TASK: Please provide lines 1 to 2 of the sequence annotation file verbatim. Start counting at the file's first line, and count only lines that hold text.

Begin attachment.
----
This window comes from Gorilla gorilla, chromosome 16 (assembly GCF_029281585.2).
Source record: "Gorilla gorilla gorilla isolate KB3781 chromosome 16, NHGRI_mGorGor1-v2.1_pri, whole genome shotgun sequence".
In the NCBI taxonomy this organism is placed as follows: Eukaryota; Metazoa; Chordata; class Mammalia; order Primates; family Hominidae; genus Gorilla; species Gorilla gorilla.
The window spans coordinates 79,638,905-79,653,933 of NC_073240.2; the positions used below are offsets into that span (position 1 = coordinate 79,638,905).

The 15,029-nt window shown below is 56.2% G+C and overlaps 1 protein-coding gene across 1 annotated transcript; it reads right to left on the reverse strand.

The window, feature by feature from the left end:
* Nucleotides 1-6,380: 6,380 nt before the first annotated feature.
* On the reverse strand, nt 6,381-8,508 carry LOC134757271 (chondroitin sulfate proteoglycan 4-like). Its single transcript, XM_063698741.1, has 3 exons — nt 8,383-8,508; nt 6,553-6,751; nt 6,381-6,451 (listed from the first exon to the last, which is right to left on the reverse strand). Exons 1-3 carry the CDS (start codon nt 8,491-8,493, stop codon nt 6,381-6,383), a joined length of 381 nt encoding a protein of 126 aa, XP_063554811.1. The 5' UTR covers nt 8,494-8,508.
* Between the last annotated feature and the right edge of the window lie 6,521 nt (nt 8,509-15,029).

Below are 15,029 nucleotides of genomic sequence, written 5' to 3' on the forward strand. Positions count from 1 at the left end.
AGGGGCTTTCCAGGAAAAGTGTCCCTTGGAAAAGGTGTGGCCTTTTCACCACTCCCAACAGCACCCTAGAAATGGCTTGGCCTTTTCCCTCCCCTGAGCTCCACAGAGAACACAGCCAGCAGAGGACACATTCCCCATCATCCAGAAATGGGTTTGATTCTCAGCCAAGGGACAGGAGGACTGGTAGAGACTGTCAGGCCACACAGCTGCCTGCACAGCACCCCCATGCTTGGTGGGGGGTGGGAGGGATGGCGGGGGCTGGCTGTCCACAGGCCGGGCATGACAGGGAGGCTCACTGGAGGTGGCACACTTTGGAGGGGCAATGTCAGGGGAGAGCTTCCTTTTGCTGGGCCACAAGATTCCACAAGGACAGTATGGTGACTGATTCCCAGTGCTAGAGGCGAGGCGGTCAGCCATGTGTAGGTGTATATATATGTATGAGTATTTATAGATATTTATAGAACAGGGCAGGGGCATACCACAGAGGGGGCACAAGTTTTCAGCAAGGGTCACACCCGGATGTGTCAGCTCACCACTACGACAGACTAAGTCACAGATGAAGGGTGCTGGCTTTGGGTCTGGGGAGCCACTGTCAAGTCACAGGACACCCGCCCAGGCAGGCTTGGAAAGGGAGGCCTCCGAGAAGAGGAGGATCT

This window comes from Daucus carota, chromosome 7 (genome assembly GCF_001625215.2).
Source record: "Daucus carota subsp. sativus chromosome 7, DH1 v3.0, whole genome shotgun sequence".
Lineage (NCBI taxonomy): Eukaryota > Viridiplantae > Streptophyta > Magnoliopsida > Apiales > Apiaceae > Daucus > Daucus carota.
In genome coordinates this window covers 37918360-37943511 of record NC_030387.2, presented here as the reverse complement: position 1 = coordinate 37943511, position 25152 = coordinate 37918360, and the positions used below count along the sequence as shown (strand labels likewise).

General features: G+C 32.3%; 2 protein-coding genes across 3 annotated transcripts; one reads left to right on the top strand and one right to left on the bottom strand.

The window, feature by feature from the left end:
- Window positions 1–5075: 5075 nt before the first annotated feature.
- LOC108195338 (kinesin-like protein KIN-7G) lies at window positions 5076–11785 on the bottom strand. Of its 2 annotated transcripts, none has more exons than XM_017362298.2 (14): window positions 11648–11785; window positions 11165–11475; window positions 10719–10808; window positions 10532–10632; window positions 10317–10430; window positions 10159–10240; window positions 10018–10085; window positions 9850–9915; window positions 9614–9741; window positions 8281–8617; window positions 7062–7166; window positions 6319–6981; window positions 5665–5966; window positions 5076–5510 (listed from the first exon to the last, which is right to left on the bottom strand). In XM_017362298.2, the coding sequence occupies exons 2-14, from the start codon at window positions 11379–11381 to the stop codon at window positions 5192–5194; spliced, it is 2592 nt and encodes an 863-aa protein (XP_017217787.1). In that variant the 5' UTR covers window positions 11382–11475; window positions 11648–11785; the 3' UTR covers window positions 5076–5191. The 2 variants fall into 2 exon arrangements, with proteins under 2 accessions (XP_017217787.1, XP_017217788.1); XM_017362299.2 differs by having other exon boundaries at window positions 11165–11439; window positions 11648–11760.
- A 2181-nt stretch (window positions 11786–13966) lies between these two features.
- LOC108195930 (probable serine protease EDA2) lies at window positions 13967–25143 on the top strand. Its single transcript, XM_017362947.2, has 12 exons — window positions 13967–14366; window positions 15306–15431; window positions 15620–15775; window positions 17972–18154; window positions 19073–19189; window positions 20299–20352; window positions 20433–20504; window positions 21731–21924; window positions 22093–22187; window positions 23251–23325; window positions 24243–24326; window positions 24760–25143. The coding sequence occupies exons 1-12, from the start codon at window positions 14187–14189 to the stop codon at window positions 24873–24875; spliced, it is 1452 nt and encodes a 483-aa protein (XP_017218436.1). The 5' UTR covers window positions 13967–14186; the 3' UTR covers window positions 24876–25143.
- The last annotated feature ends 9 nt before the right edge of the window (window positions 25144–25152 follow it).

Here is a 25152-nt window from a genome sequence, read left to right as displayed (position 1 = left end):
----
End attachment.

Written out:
This window comes from Gorilla gorilla, chromosome 16 (assembly GCF_029281585.2).
Source record: "Gorilla gorilla gorilla isolate KB3781 chromosome 16, NHGRI_mGorGor1-v2.1_pri, whole genome shotgun sequence".